Chester Yawl aft bulkhead tabs won’t fit

Just tightened the wires on the Chester Yawl, all came together pretty well.  Flipped it, resting on wooden blocks fore and aft.  The keel lapstrakes are wired together nicely, not overlapping, but the bulkhead tabs won't fit into the pre cut slots, landing about 1/8 to 1/4 inch lateral to the slots,even if I put lots of pressure on the boards to try and flatten them a little, or tap on the bulkhead lightly with a hammer.  Should I now loosen the wires I just tightened?  Seems like there will the be a small gap between the two keel boards after I retighten the wires.  Will the gap get filled in okay later, or be covered by the keel?  Am I on the right track?

5 replies:

« Previous Post       List of Posts       Next Post »

RE: Chester Yawl aft bulkhead tabs won’t fit

MikeyL I'm not familiar with the CY you're building but it's a common technique with stitch'n'glue to go back & loosen or replace stitches when you find you need to move panels that are held too tightly when some may have been maybe tightened a little too much early on.

Or add your own if necessary when you find there's a gap you can close by adding stitches that don't have pre-drilled holes where you'd like to have them. 18 ga. wire's really close to 1.0 mm dia.; it's a #56-size drill that makes right-size holes when needed, or 3/64" if number drills aren't easily available.

Small gaps - on the order of 1/8" - are easily filled with thickened epoxy later on if you find they're just unavoidable. Yet I understand how it gives a builder reason to pause in their progress, particularly if theirs is a first attempt.

Lastly I have to ask if you're not mistaking the CNC-positioning tabs with the shorter ones meant to go into those slots? The bigger ones ought to have been removed before assembly, they're simply artifacts left from the machining process so parts don't shift position while being shaped by the cutters.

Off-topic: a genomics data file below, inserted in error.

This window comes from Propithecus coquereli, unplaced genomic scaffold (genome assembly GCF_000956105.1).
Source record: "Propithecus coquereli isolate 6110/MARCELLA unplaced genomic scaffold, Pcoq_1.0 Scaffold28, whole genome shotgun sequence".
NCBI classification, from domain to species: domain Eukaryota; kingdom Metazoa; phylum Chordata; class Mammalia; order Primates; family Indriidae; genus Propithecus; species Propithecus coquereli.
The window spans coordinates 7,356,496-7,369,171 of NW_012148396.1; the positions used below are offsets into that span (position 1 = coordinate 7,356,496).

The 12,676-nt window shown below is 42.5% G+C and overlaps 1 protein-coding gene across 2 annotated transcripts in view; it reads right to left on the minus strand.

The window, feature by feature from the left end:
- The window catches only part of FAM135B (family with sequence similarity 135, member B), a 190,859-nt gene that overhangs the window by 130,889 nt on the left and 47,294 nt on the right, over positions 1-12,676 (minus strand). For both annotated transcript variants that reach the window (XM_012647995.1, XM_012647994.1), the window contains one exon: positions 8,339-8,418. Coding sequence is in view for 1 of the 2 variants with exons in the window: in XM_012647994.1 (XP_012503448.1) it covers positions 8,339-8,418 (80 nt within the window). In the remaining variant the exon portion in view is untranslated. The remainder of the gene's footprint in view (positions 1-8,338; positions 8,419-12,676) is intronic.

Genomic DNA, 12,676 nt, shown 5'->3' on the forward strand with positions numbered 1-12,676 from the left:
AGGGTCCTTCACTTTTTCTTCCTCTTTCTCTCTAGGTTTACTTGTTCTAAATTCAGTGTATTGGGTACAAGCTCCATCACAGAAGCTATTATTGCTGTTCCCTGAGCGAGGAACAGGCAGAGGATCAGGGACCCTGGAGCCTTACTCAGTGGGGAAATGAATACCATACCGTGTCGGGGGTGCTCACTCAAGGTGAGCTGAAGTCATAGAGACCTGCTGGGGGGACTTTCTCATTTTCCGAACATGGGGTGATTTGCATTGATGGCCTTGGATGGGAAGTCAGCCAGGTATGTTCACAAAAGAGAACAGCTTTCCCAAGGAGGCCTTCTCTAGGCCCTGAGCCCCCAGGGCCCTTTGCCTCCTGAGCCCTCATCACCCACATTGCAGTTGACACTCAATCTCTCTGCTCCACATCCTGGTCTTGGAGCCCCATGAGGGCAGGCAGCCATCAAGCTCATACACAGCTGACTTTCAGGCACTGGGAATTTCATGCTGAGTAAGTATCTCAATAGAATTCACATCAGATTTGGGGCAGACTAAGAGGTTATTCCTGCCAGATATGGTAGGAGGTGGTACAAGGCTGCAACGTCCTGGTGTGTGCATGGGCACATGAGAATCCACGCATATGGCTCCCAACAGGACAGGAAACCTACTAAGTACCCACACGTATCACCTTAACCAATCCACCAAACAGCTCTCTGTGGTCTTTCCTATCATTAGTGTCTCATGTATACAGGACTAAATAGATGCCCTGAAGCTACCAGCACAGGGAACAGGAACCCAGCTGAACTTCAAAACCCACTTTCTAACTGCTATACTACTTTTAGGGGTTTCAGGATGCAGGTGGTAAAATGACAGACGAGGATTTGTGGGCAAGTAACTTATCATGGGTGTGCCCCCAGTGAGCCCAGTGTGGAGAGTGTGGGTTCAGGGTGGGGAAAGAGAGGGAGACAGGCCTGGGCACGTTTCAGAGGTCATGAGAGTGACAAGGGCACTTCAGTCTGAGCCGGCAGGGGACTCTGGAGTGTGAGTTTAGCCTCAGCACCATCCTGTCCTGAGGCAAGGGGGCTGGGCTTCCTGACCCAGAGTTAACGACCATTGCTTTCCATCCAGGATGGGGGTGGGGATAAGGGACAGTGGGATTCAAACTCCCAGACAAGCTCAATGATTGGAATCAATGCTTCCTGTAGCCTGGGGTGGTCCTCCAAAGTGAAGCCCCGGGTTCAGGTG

RE: Chester Yawl aft bulkhead tabs won’t fit

And having just looked at the CY's product page I see it's a lapstitch design so be sure the panels that have rabbets cut into their inner edges do overlap the tops of the panels lower down! They're meant to, otherwise they won't form the laps that later get filled with thickened epoxy that 'weld' everything into the final shape the design features. 

RE: Chester Yawl aft bulkhead tabs won’t fit

   Thank you, SPClark.  That's helpful.  I have sanded the machine tabs off, so will loosen a few of the wires and proceed.  First build so lots of self doubt in the process.  

RE: Chester Yawl aft bulkhead tabs won’t fit

Yep, first time for anything's got a lot of 'Leap of Faith' moments to get over. (I'm putting shocks & springs on the back suspension of my MINI Cooper today, had one of Those Moments when it came time to deploy a spring compressor.) Admittedly, the Waterlust I started building two years ago last week was my first S&G attempt. It turned out very well thanks to contributions from others here in the early stages.

When I saw your post earlier, noting no replies, I thought perhaps my contribution could help you get further along. That's why this forum is here after all, isn't it? You run into things your prior experience won't help with, let us know here. We'll do our level best to get you back on course.

That Chester Yawl's a lovely design BTW. I wish you many happy hours both a'building her as well as putting her to good use once she's launched. Yoiu have any luck posting pictures here I'll enjoy looking at 'em!!

RE: Chester Yawl aft bulkhead tabs won’t fit

I know that your post and immediate challenge is from a while ago, but your situation is familiar. I completed my CY build a couple years ago but it required a couple years to complete, partly due to family obligations and partly due to obstacles like the one you encountered. 

Yes, loosening wires to enable the insertion of pieces is common. I found that bringing a second person in on the process helped a lot. It helped in two ways - having a second set of hands allowed for some pushing and pulling from different angles at the same time - and having someone to discuss different approaches with was quite helpful through the process. 

Conducting one of these boat builds s a risk. You have invested a couple thousand bucks and substantive time. Most of the time, you cannot just run to the hardware store or Home Depot to get a replacement board or part if you screw something up. You put a lot of trust in the manual, but the CY manual is dated and definitely not perfect. This forum can be a big help. 

Hope that your boat turned out well. All the best!


« Previous Post     List of Posts     Next Post »

Please login or register to post a reply.